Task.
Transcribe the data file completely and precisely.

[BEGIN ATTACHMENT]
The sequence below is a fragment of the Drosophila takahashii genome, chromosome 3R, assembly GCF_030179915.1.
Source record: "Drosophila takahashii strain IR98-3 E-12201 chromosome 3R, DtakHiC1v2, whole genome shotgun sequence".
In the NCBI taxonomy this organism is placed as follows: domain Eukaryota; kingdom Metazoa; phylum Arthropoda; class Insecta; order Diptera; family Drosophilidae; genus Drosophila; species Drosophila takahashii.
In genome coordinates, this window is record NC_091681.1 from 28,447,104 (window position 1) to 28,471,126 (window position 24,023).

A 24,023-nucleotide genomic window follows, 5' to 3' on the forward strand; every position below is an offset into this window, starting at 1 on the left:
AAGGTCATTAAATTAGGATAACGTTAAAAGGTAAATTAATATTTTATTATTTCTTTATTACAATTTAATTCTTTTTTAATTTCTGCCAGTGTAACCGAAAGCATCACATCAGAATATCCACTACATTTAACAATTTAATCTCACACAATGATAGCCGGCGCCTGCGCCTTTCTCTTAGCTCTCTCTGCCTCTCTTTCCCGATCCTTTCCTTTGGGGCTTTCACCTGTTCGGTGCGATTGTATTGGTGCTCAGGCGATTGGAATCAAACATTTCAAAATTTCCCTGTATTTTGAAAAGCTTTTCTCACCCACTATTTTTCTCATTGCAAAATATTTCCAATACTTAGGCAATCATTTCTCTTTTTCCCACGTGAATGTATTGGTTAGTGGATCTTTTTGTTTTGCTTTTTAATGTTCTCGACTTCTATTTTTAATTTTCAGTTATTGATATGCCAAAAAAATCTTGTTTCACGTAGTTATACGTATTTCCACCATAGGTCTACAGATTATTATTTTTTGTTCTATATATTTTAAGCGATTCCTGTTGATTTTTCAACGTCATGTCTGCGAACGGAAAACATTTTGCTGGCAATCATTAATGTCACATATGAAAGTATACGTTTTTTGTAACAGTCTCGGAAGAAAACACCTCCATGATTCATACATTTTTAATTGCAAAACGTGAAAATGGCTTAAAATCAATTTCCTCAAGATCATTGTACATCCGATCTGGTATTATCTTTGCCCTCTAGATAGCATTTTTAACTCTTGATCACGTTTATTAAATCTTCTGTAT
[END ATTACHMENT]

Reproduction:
The sequence below is a fragment of the Drosophila takahashii genome, chromosome 3R, assembly GCF_030179915.1.
Source record: "Drosophila takahashii strain IR98-3 E-12201 chromosome 3R, DtakHiC1v2, whole genome shotgun sequence".
In the NCBI taxonomy this organism is placed as follows: domain Eukaryota; kingdom Metazoa; phylum Arthropoda; class Insecta; order Diptera; family Drosophilidae; genus Drosophila; species Drosophila takahashii.
In genome coordinates, this window is record NC_091681.1 from 28,447,104 (window position 1) to 28,471,126 (window position 24,023).

A 24,023-nucleotide genomic window follows, 5' to 3' on the forward strand; every position below is an offset into this window, starting at 1 on the left:
AAGGTCATTAAATTAGGATAACGTTAAAAGGTAAATTAATATTTTATTATTTCTTTATTACAATTTAATTCTTTTTTAATTTCTGCCAGTGTAACCGAAAGCATCACATCAGAATATCCACTACATTTAACAATTTAATCTCACACAATGATAGCCGGCGCCTGCGCCTTTCTCTTAGCTCTCTCTGCCTCTCTTTCCCGATCCTTTCCTTTGGGGCTTTCACCTGTTCGGTGCGATTGTATTGGTGCTCAGGCGATTGGAATCAAACATTTCAAAATTTCCCTGTATTTTGAAAAGCTTTTCTCACCCACTATTTTTCTCATTGCAAAATATTTCCAATACTTAGGCAATCATTTCTCTTTTTCCCACGTGAATGTATTGGTTAGTGGATCTTTTTGTTTTGCTTTTTAATGTTCTCGACTTCTATTTTTAATTTTCAGTTATTGATATGCCAAAAAAATCTTGTTTCACGTAGTTATACGTATTTCCACCATAGGTCTACAGATTATTATTTTTTGTTCTATATATTTTAAGCGATTCCTGTTGATTTTTCAACGTCATGTCTGCGAACGGAAAACATTTTGCTGGCAATCATTAATGTCACATATGAAAGTATACGTTTTTTGTAACAGTCTCGGAAGAAAACACCTCCATGATTCATACATTTTTAATTGCAAAACGTGAAAATGGCTTAAAATCAATTTCCTCAAGATCATTGTACATCCGATCTGGTATTATCTTTGCCCTCTAGATAGCATTTTTAACTCTTGATCACGTTTATTAAATCTTCTGTAT